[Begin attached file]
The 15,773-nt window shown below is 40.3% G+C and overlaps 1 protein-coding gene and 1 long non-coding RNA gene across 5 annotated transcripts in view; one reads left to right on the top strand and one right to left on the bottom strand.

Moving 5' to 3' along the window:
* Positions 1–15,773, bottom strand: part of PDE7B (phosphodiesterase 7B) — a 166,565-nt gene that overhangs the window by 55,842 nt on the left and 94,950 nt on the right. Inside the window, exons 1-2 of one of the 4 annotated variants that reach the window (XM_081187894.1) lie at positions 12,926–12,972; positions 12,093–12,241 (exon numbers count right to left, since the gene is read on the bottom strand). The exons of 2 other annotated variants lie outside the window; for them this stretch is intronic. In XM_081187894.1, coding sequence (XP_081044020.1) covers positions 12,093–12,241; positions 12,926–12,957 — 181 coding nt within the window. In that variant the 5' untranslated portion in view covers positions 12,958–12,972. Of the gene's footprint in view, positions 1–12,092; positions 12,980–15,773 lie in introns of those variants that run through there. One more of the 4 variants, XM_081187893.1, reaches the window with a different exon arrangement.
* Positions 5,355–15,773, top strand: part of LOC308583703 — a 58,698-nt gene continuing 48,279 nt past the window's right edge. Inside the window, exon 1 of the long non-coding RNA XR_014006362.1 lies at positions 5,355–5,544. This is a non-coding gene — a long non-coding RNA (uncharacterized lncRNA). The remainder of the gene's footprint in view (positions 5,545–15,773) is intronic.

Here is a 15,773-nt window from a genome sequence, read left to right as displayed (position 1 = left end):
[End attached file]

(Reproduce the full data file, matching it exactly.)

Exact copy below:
The 15,773-nt window shown below is 40.3% G+C and overlaps 1 protein-coding gene and 1 long non-coding RNA gene across 5 annotated transcripts in view; one reads left to right on the top strand and one right to left on the bottom strand.

Moving 5' to 3' along the window:
* Positions 1–15,773, bottom strand: part of PDE7B (phosphodiesterase 7B) — a 166,565-nt gene that overhangs the window by 55,842 nt on the left and 94,950 nt on the right. Inside the window, exons 1-2 of one of the 4 annotated variants that reach the window (XM_081187894.1) lie at positions 12,926–12,972; positions 12,093–12,241 (exon numbers count right to left, since the gene is read on the bottom strand). The exons of 2 other annotated variants lie outside the window; for them this stretch is intronic. In XM_081187894.1, coding sequence (XP_081044020.1) covers positions 12,093–12,241; positions 12,926–12,957 — 181 coding nt within the window. In that variant the 5' untranslated portion in view covers positions 12,958–12,972. Of the gene's footprint in view, positions 1–12,092; positions 12,980–15,773 lie in introns of those variants that run through there. One more of the 4 variants, XM_081187893.1, reaches the window with a different exon arrangement.
* Positions 5,355–15,773, top strand: part of LOC308583703 — a 58,698-nt gene continuing 48,279 nt past the window's right edge. Inside the window, exon 1 of the long non-coding RNA XR_014006362.1 lies at positions 5,355–5,544. This is a non-coding gene — a long non-coding RNA (uncharacterized lncRNA). The remainder of the gene's footprint in view (positions 5,545–15,773) is intronic.

Here is a 15,773-nt window from a genome sequence, read left to right as displayed (position 1 = left end):